Maybe we could pass a law: no news can happen during our fave shows on telly. Maybe we can take our GLOCKs and pump the telly full of lead. (Click, pringlesbreath: There's a movie!)

They are kidding...I think

As a native southerner, I wonder why more Yankees aren't honest this way.

Mood music.....

(Nod to Chateau)

Animals are Running the Zoo School

Why do you taunt somebody?

Why do you get a baseball bat and hit someone who taunts you?

The Zoo School, in friendly Minnesota.

Wednesday, November 10, 2004

This is helpful

Can reasonable people disagree? Can people who disagree be reasonable?

From Craig's List

Straight male seeks Bush supporter for fair, physical fight - m4m
Reply to:
anon-47785163@craigslist.org

Date: Wed Nov 03 19:11:50 2004
I would like to fight a Bush supporter to vent my anger. If you are one, have a fiery streek, please contact me so we can meet and physically fight. I would like to beat the shit out of you.

it's NOT ok to contact this poster with services or other commercial interests
Copyright © 2004 craigslist

(Nod to mwt, who is still visibly excited because of the Red Sox)

Tuesday, November 09, 2004

Permanent Link to Bauerlein Article

From a gentle reader....

I'm glad you posted this, and I would like to see it conveniently linked, perhaps way down on the sidebar. It just seems so well stated, its a nugget to keep handy. I, too, work on a campus so this just hits home for me.

Done: See right side, top o'the ol' blogroll...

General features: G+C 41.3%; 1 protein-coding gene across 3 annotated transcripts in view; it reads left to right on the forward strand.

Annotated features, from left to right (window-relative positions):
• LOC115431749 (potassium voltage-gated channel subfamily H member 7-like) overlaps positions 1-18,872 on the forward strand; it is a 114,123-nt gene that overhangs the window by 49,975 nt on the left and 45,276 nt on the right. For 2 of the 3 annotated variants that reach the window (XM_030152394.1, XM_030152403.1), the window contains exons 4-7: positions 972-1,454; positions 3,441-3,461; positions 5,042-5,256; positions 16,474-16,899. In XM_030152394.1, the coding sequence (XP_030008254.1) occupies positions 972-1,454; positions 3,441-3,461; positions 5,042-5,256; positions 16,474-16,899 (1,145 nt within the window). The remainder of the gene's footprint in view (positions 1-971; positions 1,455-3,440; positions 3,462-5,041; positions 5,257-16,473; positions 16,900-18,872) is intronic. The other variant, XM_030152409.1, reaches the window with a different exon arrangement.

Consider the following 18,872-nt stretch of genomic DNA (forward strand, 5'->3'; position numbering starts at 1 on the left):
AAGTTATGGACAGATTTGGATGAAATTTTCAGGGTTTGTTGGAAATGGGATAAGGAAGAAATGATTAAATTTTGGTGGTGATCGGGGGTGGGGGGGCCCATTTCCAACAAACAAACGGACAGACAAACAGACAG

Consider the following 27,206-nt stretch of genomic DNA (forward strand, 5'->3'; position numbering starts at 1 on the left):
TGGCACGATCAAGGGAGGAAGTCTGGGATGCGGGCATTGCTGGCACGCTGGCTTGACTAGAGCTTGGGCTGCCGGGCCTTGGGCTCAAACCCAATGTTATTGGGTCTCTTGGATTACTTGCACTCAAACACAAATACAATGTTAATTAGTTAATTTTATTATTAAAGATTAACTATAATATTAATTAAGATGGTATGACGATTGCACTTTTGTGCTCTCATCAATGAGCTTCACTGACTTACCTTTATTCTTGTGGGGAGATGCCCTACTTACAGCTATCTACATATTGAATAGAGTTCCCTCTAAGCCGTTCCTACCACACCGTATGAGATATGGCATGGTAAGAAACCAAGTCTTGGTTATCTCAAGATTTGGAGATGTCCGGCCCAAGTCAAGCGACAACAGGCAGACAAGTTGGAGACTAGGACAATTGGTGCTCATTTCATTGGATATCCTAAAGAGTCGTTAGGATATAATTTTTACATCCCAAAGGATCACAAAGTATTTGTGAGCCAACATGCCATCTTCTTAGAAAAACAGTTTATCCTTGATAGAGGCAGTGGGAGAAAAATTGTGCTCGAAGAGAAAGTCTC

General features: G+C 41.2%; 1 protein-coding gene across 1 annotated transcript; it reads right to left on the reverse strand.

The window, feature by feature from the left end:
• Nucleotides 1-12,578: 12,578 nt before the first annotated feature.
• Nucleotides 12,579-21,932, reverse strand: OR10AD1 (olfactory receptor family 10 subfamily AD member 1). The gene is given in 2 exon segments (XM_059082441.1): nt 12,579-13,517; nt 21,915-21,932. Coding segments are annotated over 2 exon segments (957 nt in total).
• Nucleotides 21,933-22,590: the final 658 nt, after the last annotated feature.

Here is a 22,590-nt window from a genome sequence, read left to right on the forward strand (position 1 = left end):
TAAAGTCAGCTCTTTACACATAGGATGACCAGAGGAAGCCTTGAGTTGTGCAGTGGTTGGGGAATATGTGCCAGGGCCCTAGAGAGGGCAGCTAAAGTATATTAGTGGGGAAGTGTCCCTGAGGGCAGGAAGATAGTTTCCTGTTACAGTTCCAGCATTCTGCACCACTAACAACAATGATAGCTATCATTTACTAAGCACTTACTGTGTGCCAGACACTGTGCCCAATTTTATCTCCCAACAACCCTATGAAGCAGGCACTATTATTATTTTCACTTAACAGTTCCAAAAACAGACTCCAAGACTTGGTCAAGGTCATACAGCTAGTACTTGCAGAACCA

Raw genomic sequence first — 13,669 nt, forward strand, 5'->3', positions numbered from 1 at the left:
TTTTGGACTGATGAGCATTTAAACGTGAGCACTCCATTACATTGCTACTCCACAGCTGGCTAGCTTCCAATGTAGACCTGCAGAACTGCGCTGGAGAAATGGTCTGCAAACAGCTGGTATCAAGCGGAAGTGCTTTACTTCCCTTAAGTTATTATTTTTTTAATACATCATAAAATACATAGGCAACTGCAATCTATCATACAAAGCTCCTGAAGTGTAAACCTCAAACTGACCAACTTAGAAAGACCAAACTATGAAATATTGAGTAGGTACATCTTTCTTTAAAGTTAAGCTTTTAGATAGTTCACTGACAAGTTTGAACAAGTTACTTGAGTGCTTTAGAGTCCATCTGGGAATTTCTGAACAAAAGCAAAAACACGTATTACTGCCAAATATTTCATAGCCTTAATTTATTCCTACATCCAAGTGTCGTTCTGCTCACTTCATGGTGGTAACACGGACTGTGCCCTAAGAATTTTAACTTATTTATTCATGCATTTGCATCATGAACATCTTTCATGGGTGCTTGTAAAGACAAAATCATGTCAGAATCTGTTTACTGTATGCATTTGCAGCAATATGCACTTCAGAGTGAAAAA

No active or noisy elimination need occur...

Wow. Pretty strong indictment, here, from the Chronicle of Higher Education.

Here is a short excerpt below....and a much longer one (so atsrtwt) here
(nod to TtwbC)

(Issue dated November 12, 2004)
Liberal Groupthink Is Anti-Intellectual
By MARK BAUERLEIN

...The public has now picked up the message that "campuses are havens for left-leaning activists," according to a Chronicle poll of 1,000 adult Americans this year. Half of those surveyed -- 68 percent who call themselves "conservative" and even 30 percent who say they are "liberal" -- agreed that colleges improperly introduce a liberal bias into what they teach. The matter, however, is clearly not just one of perception. Indeed, in another recent survey, this one conducted by the Higher Education Research Institute of the University of California at Los Angeles, faculty members themselves chose as their commitment "far left" or "liberal" more than two and a half times as often as "far right" or "conservative." As a Chronicle article last month put it: "On left-leaning campuses around the country, professors on the right feel disenfranchised."

Yet while the lack of conservative minds on college campuses is increasingly indisputable, the question remains: Why?

The obvious answer, at least in the humanities and social sciences, is that academics shun conservative values and traditions, so their curricula and hiring practices discourage non-leftists from pursuing academic careers. What allows them to do that, while at the same time they deny it, is that the bias takes a subtle form. Although I've met several conservative intellectuals in the last year who would love an academic post but have given up after years of trying, outright blackballing is rare. The disparate outcome emerges through an indirect filtering process that runs from graduate school to tenure and beyond....

... to create a livelier climate on the campus, professors must end the routine setups that pass for dialogue. Panels on issues like Iraq, racism, imperialism, and terrorism that stack the dais provide lots of passion, but little excitement. Syllabi that include the same roster of voices make learning ever more desultory. Add a few rightists, and the debate picks up. Perhaps that is the most persuasive internal case for infusing conservatism into academic discourse and activities. Without genuine dissent in the classroom and the committee room, academic life is simply boring.